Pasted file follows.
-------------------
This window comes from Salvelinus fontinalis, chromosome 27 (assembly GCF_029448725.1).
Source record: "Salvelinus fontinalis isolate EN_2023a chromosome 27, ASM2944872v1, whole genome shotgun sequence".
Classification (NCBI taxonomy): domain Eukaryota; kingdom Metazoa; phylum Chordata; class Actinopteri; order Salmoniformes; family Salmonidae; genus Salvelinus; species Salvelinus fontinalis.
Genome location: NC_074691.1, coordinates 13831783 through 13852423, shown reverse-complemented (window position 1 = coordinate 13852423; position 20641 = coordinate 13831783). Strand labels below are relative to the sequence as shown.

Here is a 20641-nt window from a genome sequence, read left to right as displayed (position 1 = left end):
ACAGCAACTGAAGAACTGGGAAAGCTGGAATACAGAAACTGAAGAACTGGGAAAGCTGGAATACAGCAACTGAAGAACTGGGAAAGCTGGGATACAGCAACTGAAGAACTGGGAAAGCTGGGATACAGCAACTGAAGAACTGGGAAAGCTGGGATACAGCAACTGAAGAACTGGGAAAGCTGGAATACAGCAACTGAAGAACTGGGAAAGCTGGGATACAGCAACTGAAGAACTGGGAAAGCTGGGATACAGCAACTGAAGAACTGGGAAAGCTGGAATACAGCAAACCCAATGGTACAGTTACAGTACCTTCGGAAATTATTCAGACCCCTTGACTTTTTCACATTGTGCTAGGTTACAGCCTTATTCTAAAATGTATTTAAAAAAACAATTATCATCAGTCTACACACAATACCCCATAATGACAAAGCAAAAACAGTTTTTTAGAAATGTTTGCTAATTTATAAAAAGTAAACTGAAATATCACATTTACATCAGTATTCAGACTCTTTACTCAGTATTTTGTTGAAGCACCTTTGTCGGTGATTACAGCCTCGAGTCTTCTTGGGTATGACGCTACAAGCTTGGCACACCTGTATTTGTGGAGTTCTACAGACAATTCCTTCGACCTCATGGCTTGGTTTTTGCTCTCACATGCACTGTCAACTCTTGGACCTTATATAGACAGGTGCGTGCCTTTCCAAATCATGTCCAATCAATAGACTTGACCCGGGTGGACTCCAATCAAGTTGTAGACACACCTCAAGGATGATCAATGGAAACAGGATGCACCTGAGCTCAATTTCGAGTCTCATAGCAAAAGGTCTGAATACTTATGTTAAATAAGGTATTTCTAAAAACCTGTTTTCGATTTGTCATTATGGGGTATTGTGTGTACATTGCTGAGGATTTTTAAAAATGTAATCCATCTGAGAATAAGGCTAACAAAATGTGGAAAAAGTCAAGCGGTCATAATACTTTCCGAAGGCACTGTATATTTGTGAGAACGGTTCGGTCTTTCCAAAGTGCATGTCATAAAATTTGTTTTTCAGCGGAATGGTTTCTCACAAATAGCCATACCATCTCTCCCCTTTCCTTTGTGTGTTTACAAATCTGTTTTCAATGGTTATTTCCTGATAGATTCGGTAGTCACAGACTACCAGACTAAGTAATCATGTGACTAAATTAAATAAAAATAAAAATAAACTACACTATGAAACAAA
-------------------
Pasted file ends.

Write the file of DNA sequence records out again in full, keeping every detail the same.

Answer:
This window comes from Salvelinus fontinalis, chromosome 27 (assembly GCF_029448725.1).
Source record: "Salvelinus fontinalis isolate EN_2023a chromosome 27, ASM2944872v1, whole genome shotgun sequence".
Classification (NCBI taxonomy): domain Eukaryota; kingdom Metazoa; phylum Chordata; class Actinopteri; order Salmoniformes; family Salmonidae; genus Salvelinus; species Salvelinus fontinalis.
Genome location: NC_074691.1, coordinates 13831783 through 13852423, shown reverse-complemented (window position 1 = coordinate 13852423; position 20641 = coordinate 13831783). Strand labels below are relative to the sequence as shown.

Here is a 20641-nt window from a genome sequence, read left to right as displayed (position 1 = left end):
ACAGCAACTGAAGAACTGGGAAAGCTGGAATACAGAAACTGAAGAACTGGGAAAGCTGGAATACAGCAACTGAAGAACTGGGAAAGCTGGGATACAGCAACTGAAGAACTGGGAAAGCTGGGATACAGCAACTGAAGAACTGGGAAAGCTGGGATACAGCAACTGAAGAACTGGGAAAGCTGGAATACAGCAACTGAAGAACTGGGAAAGCTGGGATACAGCAACTGAAGAACTGGGAAAGCTGGGATACAGCAACTGAAGAACTGGGAAAGCTGGAATACAGCAAACCCAATGGTACAGTTACAGTACCTTCGGAAATTATTCAGACCCCTTGACTTTTTCACATTGTGCTAGGTTACAGCCTTATTCTAAAATGTATTTAAAAAAACAATTATCATCAGTCTACACACAATACCCCATAATGACAAAGCAAAAACAGTTTTTTAGAAATGTTTGCTAATTTATAAAAAGTAAACTGAAATATCACATTTACATCAGTATTCAGACTCTTTACTCAGTATTTTGTTGAAGCACCTTTGTCGGTGATTACAGCCTCGAGTCTTCTTGGGTATGACGCTACAAGCTTGGCACACCTGTATTTGTGGAGTTCTACAGACAATTCCTTCGACCTCATGGCTTGGTTTTTGCTCTCACATGCACTGTCAACTCTTGGACCTTATATAGACAGGTGCGTGCCTTTCCAAATCATGTCCAATCAATAGACTTGACCCGGGTGGACTCCAATCAAGTTGTAGACACACCTCAAGGATGATCAATGGAAACAGGATGCACCTGAGCTCAATTTCGAGTCTCATAGCAAAAGGTCTGAATACTTATGTTAAATAAGGTATTTCTAAAAACCTGTTTTCGATTTGTCATTATGGGGTATTGTGTGTACATTGCTGAGGATTTTTAAAAATGTAATCCATCTGAGAATAAGGCTAACAAAATGTGGAAAAAGTCAAGCGGTCATAATACTTTCCGAAGGCACTGTATATTTGTGAGAACGGTTCGGTCTTTCCAAAGTGCATGTCATAAAATTTGTTTTTCAGCGGAATGGTTTCTCACAAATAGCCATACCATCTCTCCCCTTTCCTTTGTGTGTTTACAAATCTGTTTTCAATGGTTATTTCCTGATAGATTCGGTAGTCACAGACTACCAGACTAAGTAATCATGTGACTAAATTAAATAAAAATAAAAATAAACTACACTATGAAACAAA